On a Wednesday afternoon in the monsoon month of September, the community hall at the Myo Ma camp for internally displaced persons (IDPs) in Waing Maw Township, Kachin, Myanmar, is full of people. Husbands, fathers and brothers have come to learn about domestic violence and other forms of gender-based violence (GBV).
The awareness-raising sessions for boys and men in IDP camps is a key component of UNFPA’s GBV programme in Myanmar. Violence against women, particularly domestic violence, is widespread in the country, and to engage men and boys is an important part of the battle against gender-based violence. The learning sessions are run as a collaboration between male volunteers in the camps, and female staff from UNFPA-supported Women and Girls Centres.
All the male volunteers live in the camps and are themselves IDPs. Together with their families they fled from armed fighting in and around their villages in 2011. They have been living in protracted displacement in camps ever since, unable to return. Although the country is in democratic transition with Nobel Peace Prize laureate Aung San Suu Kyi at the helm of the government, and although a peace process is underway, the fighting in Kachin rages on.
“To be honest, I feel lost”
Today, the GBV session is facilitated by volunteer Zau San Naw. He was 15 years old when the conflict suddenly reached his home near Laiza. With bullets flying through the village, he and his family ran in different directions, into the night. After finally reuniting, they made it to the Mya Ma camp where they have been trying to rebuild their lives ever since. Zau Saw Naw, arrived as a teenager. He is now a solemn and sincere young man of 21. When he smiles, his eyes remain grave. His future is already here, but it’s not the future he once thought would be his.
“To be honest, I feel lost. My ambitions are blurred. My education was interrupted and I’m now several years behind. My skills are in animal husbandry and tending the fields but there is no such work for me here.”
He and the other men in the camps have lost their livelihoods, and job opportunities are few and often grim. Some find work as day labourers cutting sugar cane or collecting firewood. Some make the long journey to the infamous jade mines in Hpakant, often to succumb to mining accidents, drug abuse and HIV infection. Some languish in unemployment. All struggle to provide for their families, and to hold onto their dignity.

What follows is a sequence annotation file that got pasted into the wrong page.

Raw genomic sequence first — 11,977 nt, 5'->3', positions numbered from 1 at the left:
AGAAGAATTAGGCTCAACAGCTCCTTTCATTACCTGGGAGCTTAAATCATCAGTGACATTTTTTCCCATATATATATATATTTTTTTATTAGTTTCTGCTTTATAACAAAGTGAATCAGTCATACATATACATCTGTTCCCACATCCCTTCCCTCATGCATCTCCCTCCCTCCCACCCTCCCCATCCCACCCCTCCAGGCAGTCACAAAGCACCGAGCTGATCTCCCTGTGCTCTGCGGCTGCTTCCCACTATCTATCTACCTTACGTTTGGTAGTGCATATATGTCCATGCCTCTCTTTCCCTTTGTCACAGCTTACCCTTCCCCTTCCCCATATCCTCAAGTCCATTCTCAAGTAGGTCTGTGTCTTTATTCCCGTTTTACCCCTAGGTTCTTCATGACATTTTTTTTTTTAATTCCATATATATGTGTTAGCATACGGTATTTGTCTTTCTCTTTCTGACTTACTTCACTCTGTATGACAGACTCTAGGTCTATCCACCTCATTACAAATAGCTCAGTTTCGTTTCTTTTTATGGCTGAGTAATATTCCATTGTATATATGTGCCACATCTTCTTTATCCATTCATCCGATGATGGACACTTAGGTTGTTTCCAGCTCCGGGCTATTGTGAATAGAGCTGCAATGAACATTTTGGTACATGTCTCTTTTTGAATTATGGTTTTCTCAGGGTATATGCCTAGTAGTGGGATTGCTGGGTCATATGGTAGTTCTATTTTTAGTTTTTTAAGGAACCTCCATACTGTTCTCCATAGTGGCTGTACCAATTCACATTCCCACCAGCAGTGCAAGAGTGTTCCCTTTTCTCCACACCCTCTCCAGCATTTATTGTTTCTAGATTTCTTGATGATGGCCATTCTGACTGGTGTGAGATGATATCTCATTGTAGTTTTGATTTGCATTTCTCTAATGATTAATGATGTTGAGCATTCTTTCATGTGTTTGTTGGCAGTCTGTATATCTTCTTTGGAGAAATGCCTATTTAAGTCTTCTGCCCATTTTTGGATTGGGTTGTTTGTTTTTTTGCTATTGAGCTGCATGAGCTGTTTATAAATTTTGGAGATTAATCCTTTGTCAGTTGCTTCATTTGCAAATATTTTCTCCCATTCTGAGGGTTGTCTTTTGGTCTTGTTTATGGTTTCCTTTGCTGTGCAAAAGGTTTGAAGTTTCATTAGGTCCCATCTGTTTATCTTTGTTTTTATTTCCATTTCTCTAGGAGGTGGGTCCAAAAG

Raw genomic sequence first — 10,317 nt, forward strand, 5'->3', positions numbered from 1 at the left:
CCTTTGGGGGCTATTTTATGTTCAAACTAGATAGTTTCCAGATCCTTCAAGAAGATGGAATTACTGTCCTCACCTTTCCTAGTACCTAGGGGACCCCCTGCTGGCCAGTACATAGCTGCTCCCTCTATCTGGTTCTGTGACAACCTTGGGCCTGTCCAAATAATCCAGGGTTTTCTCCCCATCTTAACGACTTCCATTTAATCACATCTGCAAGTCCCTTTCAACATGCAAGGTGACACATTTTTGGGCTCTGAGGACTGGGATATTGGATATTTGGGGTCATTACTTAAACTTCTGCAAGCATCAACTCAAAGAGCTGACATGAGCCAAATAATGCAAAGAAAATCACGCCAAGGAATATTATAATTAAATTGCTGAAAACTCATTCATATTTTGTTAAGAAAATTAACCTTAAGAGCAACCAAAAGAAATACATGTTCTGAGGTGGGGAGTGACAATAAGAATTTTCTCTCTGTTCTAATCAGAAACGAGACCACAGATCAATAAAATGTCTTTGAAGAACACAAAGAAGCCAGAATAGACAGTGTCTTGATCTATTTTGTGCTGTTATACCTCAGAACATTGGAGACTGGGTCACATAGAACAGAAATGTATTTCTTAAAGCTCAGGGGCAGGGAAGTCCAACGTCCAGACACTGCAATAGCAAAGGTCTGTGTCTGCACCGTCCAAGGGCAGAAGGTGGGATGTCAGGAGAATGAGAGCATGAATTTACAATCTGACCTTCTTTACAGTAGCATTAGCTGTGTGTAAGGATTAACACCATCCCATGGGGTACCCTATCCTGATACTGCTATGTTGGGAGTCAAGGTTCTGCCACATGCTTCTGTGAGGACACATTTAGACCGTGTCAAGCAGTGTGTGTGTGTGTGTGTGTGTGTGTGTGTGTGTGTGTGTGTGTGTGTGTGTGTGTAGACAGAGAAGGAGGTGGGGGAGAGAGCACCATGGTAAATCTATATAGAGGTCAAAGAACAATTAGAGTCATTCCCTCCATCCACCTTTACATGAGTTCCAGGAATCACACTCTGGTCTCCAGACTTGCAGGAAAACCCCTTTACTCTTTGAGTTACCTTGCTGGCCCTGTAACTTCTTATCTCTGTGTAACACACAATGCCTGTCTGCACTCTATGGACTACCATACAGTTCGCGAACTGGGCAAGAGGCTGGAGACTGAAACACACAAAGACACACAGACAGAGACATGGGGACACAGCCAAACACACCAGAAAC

“Men need help too”
“I would like to go back to my village and live as a farmer. But I’ve been living in the camps for so long that I’ve lost hope. My assignment as a GBV volunteer helps me to carry on.”
“As a volunteer, I have learned how to intervene when a husband is violent to his wife and family, and I am often able to prevent further violence. In this way, I help women. But men need help too. We men are in a difficult situation in the camp, and it’s not easy for us to talk about it. The GBV programme allows us to get together as men and discuss our situation and problems freely. In this way, I help men.”
Supporting IDPs to help other IDPs is an important peer-to-peer mechanism for empowering both women and men living in protracted displacement. Their entitlements help them financially, and they are able to shape a response to gender-based violence that works in their own communities.
“Many people, both men and women, think that domestic violence is a private matter, but it’s not. As a volunteer, I can change their attitudes by sharing what I know to be right and wrong. And together with female volunteers, camp management, and staff from the Women and Girls Centre, I work with families to find both immediate and long-term solutions. When I despair for my own life and future, I hold on to the pride that I feel as a GBV volunteer and for helping my community.”
UNFPA’s gender-based violence programme in Kachin includes eight Women and Girls centres and both male and female volunteers. Together they cover 38 camps for internally displaced people and their host communities in both government controlled areas and non-government controlled areas. The programme is supported under the Women and Girls First initiative, which is funded by Australia, Canada, Finland, Italy, Sweden and the UK.